The first step for Disaster Recovery enablement in OpenStack is the ability to support data and state (metadata) replication. Several different approaches may be applicable, such as leveraging application-based replication, host-based replication (Hypervisor VM level) and of course array-based replication.
OpenStack Swift Globally Distributed Cluster object storage can be used to replicate Glance virtual machine images. Swift is currently designed to work in a single region where a region is defined as a low latency link between Swift zones. As long as sites are nearby, zones can be distributed over multiple sites.
Another option to replicate virtual machine images would be to utilize Glance’s multiple image locations feature. Starting in the OpenStack Havana release, image service images can now be stored in multiple locations. This enables the efficient consumption of image data and the use of backup images in the event of a primary image failure.
Cinder can be extended to support storage array based replication in the following ways:
- Utilize the scheduler to create “protected” volumes on storage arrays that are continuously replicating
- Use volume types to create replicated volumes where drivers support volume level granularity for replication
- Replicate data in 2 independent volumes (across different storage backends and possibly sites) using hypervisor based replication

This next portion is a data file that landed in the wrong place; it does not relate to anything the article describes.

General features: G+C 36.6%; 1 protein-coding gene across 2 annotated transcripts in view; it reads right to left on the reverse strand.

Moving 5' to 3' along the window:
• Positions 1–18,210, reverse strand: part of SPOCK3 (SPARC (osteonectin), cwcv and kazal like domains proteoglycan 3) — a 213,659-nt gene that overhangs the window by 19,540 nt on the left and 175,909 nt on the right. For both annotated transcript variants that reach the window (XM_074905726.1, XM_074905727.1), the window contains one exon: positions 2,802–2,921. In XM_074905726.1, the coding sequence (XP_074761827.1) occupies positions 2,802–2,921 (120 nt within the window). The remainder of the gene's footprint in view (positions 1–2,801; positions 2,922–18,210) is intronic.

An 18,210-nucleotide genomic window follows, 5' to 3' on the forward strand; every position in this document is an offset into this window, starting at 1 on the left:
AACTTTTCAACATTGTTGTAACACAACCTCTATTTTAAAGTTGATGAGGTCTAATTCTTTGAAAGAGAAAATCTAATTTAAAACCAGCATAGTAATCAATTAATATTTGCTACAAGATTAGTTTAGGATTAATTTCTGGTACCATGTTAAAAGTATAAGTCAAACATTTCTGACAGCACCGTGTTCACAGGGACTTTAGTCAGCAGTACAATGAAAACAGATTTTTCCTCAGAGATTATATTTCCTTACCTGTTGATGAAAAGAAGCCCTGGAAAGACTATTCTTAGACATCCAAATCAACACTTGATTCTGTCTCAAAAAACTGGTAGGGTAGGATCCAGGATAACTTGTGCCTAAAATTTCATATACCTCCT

Replicating OpenStack Services State
Disaster Recovery in OpenStack should include support for:
Capturing the metadata relevant for the protected workloads/resources: either as point-in-time snapshots of the metadata, or as continuous replication of the metadata. Without capturing the Openstack different services state, we will not be able to achieve a complete failover of the hosted workloads to the recovery site.
Examples of OpenStack metadata that requires replication can include:
- Nova: VM flavors and SSH keys
- Keystone: Identities of tenants and users
- Neutron: Virtual networks between VMs
- Cinder: Volume types and pairing
- Glance: Registry and image metadata
- Ability to provide consistency of the replicated data & metadata with checkpoints
We note that metadata changes are less frequent than application data changes, and different mechanisms can handle replication of different portions of the metadata and data (volumes, images, etc).
Understanding that Disaster Recovery is a complex task where different applications and use-cases have different requirements, some use-cases can be easily supported while others may be more complex, this is targeted as a long-term effort with incremental steps.
Some APIs and features are expected to be integrated into existing projects such as Nova (DR features for compute). Some functionality, like DR orchestration may be part of Heat, or a new project, or even outside the scope of OpenStack.
Enabling Cinder storage replication in the OpenStack Icehouse release is just the first step in protecting workloads running in OpenStack clouds to ensure business continuity while preparing for the worst case scenario.